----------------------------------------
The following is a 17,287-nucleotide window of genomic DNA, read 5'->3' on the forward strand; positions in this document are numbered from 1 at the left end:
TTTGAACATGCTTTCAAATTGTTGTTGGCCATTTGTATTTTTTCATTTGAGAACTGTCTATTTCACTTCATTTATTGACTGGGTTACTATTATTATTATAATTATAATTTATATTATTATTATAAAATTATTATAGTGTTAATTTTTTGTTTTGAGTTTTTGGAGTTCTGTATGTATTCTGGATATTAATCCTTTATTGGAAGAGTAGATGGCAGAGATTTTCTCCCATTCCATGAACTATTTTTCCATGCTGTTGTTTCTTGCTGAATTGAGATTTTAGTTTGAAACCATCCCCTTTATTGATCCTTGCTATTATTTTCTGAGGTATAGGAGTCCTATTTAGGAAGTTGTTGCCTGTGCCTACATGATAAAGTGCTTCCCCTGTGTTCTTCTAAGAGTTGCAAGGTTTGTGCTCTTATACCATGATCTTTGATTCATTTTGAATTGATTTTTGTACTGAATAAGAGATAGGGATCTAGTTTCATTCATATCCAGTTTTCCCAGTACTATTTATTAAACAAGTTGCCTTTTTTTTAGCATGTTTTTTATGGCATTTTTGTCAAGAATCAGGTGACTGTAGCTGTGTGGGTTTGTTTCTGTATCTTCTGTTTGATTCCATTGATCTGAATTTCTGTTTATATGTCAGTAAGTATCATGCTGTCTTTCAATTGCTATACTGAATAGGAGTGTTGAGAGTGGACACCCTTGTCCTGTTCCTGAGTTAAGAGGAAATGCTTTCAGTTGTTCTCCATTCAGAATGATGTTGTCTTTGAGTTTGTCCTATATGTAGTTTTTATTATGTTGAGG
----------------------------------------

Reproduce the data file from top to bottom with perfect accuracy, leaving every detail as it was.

The following is a 17,287-nucleotide window of genomic DNA, read 5'->3' on the forward strand; positions in this document are numbered from 1 at the left end:
TTTGAACATGCTTTCAAATTGTTGTTGGCCATTTGTATTTTTTCATTTGAGAACTGTCTATTTCACTTCATTTATTGACTGGGTTACTATTATTATTATAATTATAATTTATATTATTATTATAAAATTATTATAGTGTTAATTTTTTGTTTTGAGTTTTTGGAGTTCTGTATGTATTCTGGATATTAATCCTTTATTGGAAGAGTAGATGGCAGAGATTTTCTCCCATTCCATGAACTATTTTTCCATGCTGTTGTTTCTTGCTGAATTGAGATTTTAGTTTGAAACCATCCCCTTTATTGATCCTTGCTATTATTTTCTGAGGTATAGGAGTCCTATTTAGGAAGTTGTTGCCTGTGCCTACATGATAAAGTGCTTCCCCTGTGTTCTTCTAAGAGTTGCAAGGTTTGTGCTCTTATACCATGATCTTTGATTCATTTTGAATTGATTTTTGTACTGAATAAGAGATAGGGATCTAGTTTCATTCATATCCAGTTTTCCCAGTACTATTTATTAAACAAGTTGCCTTTTTTTTAGCATGTTTTTTATGGCATTTTTGTCAAGAATCAGGTGACTGTAGCTGTGTGGGTTTGTTTCTGTATCTTCTGTTTGATTCCATTGATCTGAATTTCTGTTTATATGTCAGTAAGTATCATGCTGTCTTTCAATTGCTATACTGAATAGGAGTGTTGAGAGTGGACACCCTTGTCCTGTTCCTGAGTTAAGAGGAAATGCTTTCAGTTGTTCTCCATTCAGAATGATGTTGTCTTTGAGTTTGTCCTATATGTAGTTTTTATTATGTTGAGG